From across the sea, they came by the thousands, escaping war and poverty in southern China to seek their fortunes in America. Converging on the enormous western worksite of the Transcontinental Railroad, the migrants spent years dynamiting tunnels through the snow-packed cliffs of the Sierra Nevada and laying tracks across the burning Utah desert. Their sweat and blood fueled the ascent of an interlinked, industrial United States. But those of them who survived this perilous effort would suffer a different kind of death–a historical one, as they were pushed first to the margins of American life and then to the fringes of public memory.
In this groundbreaking account, award-winning professor Gordon H. Chang draws on unprecedented research to recover the Chinese railroad workers’ stories and celebrate their role in remaking America. A lack of primary sources detailing the lives of the men who built one half of the transcontinental railroad—not a single diary and only a few letters—means Chang is forced to rely on payroll documents, inventory lists, folk songs, and other such sources to piece together his story. His writing is vibrant and passionate; he has searched as widely as he can to try to render his subjects as “vital, living, and feeling human beings who made history.” He examines the workers’ strike of 1867, brothels, violence against the Chinese, and other aspects of their lives.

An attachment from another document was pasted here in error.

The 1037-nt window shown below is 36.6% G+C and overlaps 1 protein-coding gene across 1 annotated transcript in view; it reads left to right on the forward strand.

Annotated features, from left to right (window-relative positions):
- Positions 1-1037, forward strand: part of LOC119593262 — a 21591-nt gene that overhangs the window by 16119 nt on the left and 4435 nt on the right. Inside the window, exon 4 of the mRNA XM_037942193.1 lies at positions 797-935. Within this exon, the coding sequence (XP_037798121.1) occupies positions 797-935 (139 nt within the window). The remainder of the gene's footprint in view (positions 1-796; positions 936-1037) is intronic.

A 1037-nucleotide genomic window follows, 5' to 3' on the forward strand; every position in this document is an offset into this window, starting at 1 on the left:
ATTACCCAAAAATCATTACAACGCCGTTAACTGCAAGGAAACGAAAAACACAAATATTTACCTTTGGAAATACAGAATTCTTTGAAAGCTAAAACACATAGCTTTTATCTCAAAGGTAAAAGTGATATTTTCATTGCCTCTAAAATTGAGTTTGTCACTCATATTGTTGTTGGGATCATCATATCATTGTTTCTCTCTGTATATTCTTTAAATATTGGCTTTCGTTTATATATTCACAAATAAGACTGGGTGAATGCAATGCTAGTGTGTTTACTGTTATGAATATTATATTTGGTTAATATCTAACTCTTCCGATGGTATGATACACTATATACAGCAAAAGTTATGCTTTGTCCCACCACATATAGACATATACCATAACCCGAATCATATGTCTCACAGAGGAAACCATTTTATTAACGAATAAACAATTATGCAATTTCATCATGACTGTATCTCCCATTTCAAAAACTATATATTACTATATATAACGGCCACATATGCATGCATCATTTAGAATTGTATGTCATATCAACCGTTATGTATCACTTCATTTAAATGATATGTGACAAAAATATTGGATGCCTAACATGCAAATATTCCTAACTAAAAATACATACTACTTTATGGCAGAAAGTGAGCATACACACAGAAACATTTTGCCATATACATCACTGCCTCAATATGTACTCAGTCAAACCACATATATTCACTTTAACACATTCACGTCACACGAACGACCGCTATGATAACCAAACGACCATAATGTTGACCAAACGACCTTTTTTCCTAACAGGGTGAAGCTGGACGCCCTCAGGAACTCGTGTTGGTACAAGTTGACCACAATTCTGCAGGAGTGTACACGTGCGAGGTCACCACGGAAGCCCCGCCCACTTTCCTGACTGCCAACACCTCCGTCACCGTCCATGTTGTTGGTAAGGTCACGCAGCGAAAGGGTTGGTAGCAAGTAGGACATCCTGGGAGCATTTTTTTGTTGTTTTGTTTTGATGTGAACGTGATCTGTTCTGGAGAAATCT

“The lived experience of the Railroad Chinese has long been elusive… Chang’s book is a moving effort to recover their stories and honor their indispensable contribution to the building of modern America.”–The New York Times